PORTLAND, OR — For years, the VA has tried to come up with ways to differentiate veterans who have epileptic seizures (ES) as opposed to psychogenic nonepileptic seizures (PNES), which are especially common in those who fought in recent wars.

“Identification of clinically meaningful subgroups among patients with psychogenic nonepileptic seizures (PNES) or epileptic seizures (ES) is of potential value for assessing prognosis and predicting therapeutic response,” explained a recent article in the journal Epilepsy & Behavior.1

The report from the VA Portland Health Care System and Oregon Health & Sciences University noted that invalid performance on validity tests has been associated with noncredible complaints and worse cognitive test scores and may be one such classification criteria.

Researchers focused on invalid performance in Veterans with PNES or ES, and the association of invalid performance with cognitive test scores and subjective complaints.

Included in the study were patients were consecutive admissions to three VA epilepsy monitoring units. Researchers performed evaluations, including two validity tests: the Test of Memory Malingering (TOMM); and the Minnesota Multiphasic Personality Inventory-2-Restructured Form (MMPI-2-RF) over-reporting validity scales.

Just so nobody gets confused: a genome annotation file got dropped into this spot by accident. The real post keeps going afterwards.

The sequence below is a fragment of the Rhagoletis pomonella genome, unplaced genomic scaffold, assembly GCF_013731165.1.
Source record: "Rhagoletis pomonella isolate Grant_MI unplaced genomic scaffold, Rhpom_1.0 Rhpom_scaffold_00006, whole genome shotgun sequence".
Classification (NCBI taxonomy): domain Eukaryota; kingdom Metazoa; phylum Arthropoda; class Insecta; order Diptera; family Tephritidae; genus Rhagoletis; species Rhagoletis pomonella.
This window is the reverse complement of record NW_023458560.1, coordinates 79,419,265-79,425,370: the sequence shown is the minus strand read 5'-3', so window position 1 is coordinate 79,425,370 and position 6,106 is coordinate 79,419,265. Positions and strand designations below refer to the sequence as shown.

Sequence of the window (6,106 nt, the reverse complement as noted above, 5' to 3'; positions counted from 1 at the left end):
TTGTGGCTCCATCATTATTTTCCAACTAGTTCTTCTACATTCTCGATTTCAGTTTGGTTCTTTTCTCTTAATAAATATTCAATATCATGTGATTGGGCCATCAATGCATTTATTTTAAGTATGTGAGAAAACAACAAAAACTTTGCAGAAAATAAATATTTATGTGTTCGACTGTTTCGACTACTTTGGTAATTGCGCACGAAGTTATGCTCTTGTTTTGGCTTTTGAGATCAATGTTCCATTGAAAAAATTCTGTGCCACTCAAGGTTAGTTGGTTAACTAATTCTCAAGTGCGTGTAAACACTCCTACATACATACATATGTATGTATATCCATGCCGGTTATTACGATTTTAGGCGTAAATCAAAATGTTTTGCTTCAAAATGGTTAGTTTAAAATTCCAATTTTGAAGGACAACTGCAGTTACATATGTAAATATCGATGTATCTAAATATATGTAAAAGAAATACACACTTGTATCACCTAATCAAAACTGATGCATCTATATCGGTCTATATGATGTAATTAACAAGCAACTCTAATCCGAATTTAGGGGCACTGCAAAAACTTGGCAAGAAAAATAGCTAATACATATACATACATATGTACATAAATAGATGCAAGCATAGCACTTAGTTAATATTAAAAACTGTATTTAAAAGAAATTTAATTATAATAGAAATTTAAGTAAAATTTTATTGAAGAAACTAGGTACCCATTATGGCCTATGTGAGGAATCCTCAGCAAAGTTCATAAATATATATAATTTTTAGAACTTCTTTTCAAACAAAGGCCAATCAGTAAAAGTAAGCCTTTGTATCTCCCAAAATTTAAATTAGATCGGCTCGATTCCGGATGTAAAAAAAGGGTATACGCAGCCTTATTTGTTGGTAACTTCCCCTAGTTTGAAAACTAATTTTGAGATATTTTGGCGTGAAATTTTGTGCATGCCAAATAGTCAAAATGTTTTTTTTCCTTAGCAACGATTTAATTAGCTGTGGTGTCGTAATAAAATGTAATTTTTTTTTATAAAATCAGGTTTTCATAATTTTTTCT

The study team then compared the frequency of invalid performance on the TOMM or MMPI-2-RF in patients diagnosed with PNES vs. ES. They evaluated the association of invalid performance with scores on the Repeatable Battery for Assessment of Neuropsychological Status (RBANS) and four subjective symptom measures including the Beck Depression Inventory-II and Quality of Life in Epilepsy-31.

Researchers identified Invalid TOMM performance in 25.3% of veterans diagnosed with PNES and 10.8% of those with ES (p = 0.03). In addition, invalid reporting on the MMPI-2-RF was found in 35.9% of the PNES group vs. 15.3% of the ES group (p = 0.01).

The study determined that the valid vs. invalid reporting on external measures were similar for ES and PNES groups and that patients with invalid vs. valid TOMM performance had lower scores on the RBANS (p < 0.001). Veterans with invalid performance had greater complaints on all subjective measures, with largest effect sizes for the MMPI-2-RF validity scales (p < 0.001).

Overall, the study determined that, among VA patients admitted for evaluation of poorly controlled seizures, invalid performance on validity tests was not uncommon.

“Cognitive test results and subjective reports from patients with invalid performance may not be credible,” the researchers pointed out. “These observations have implications for the analysis of clinical trials, where primary and secondary outcomes often rely on self-report measures.”


  1. Salinsky M, Binder L, Storzbach D, et al. Validity testing in veterans with epileptic seizures and psychogenic nonepileptic seizures [published online ahead of print, 2020 Jul 7]. Epilepsy Behav. 2020;111:107246. doi:10.1016/j.yebeh.2020.107246